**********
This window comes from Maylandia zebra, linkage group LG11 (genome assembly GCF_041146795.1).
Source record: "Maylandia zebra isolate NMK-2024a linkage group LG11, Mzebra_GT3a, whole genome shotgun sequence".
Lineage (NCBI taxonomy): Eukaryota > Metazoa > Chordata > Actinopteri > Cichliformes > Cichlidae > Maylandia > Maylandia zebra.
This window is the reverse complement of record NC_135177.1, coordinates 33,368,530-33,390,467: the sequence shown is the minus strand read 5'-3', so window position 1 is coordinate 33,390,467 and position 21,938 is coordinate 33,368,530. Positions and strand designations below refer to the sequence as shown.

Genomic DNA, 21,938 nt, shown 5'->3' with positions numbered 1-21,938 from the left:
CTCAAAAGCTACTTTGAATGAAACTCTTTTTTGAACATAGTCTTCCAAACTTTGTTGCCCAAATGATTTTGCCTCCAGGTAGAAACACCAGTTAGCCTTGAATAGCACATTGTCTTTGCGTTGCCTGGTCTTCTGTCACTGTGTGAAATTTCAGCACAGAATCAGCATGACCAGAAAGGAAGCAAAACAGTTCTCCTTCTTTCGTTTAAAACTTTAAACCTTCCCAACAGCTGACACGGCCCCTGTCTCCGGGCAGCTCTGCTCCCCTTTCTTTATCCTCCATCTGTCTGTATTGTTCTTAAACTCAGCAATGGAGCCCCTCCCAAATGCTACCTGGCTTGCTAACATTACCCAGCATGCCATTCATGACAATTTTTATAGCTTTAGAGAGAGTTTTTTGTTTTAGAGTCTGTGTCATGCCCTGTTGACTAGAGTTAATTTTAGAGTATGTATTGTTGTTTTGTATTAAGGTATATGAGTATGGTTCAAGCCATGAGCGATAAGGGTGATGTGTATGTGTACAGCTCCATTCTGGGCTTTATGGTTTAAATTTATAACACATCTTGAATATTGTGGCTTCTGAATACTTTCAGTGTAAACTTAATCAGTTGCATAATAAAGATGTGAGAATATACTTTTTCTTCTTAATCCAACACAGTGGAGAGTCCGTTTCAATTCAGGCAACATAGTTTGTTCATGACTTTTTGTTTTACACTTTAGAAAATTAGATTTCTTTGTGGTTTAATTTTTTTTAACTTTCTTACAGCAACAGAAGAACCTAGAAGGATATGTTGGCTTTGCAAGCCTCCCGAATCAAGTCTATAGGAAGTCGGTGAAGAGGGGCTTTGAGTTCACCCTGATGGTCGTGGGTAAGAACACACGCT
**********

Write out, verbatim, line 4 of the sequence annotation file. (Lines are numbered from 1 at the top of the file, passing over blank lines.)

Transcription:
This window is the reverse complement of record NC_135177.1, coordinates 33,368,530-33,390,467: the sequence shown is the minus strand read 5'-3', so window position 1 is coordinate 33,390,467 and position 21,938 is coordinate 33,368,530. Positions and strand designations below refer to the sequence as shown.